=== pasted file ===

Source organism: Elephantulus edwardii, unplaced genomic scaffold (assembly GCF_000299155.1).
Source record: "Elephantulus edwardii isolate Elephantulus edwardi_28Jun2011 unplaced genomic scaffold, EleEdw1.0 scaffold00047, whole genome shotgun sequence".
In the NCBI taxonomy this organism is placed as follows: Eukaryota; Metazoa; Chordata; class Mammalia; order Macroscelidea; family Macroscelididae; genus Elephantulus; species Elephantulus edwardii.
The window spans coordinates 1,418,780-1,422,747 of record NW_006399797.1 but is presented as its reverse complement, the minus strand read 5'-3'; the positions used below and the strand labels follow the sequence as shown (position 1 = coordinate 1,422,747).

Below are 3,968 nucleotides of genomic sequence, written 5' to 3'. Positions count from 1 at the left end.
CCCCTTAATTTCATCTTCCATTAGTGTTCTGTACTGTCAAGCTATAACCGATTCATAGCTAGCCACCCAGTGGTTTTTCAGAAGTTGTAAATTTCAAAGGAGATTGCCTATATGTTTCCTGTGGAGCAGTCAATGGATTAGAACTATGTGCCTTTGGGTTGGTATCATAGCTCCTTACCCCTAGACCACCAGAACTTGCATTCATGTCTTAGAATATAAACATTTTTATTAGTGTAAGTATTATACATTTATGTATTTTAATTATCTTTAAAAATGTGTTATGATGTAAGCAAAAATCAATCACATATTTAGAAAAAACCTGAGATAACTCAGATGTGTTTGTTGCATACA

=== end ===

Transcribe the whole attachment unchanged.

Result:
Source organism: Elephantulus edwardii, unplaced genomic scaffold (assembly GCF_000299155.1).
Source record: "Elephantulus edwardii isolate Elephantulus edwardi_28Jun2011 unplaced genomic scaffold, EleEdw1.0 scaffold00047, whole genome shotgun sequence".
In the NCBI taxonomy this organism is placed as follows: Eukaryota; Metazoa; Chordata; class Mammalia; order Macroscelidea; family Macroscelididae; genus Elephantulus; species Elephantulus edwardii.
The window spans coordinates 1,418,780-1,422,747 of record NW_006399797.1 but is presented as its reverse complement, the minus strand read 5'-3'; the positions used below and the strand labels follow the sequence as shown (position 1 = coordinate 1,422,747).

Below are 3,968 nucleotides of genomic sequence, written 5' to 3'. Positions count from 1 at the left end.
CCCCTTAATTTCATCTTCCATTAGTGTTCTGTACTGTCAAGCTATAACCGATTCATAGCTAGCCACCCAGTGGTTTTTCAGAAGTTGTAAATTTCAAAGGAGATTGCCTATATGTTTCCTGTGGAGCAGTCAATGGATTAGAACTATGTGCCTTTGGGTTGGTATCATAGCTCCTTACCCCTAGACCACCAGAACTTGCATTCATGTCTTAGAATATAAACATTTTTATTAGTGTAAGTATTATACATTTATGTATTTTAATTATCTTTAAAAATGTGTTATGATGTAAGCAAAAATCAATCACATATTTAGAAAAAACCTGAGATAACTCAGATGTGTTTGTTGCATACA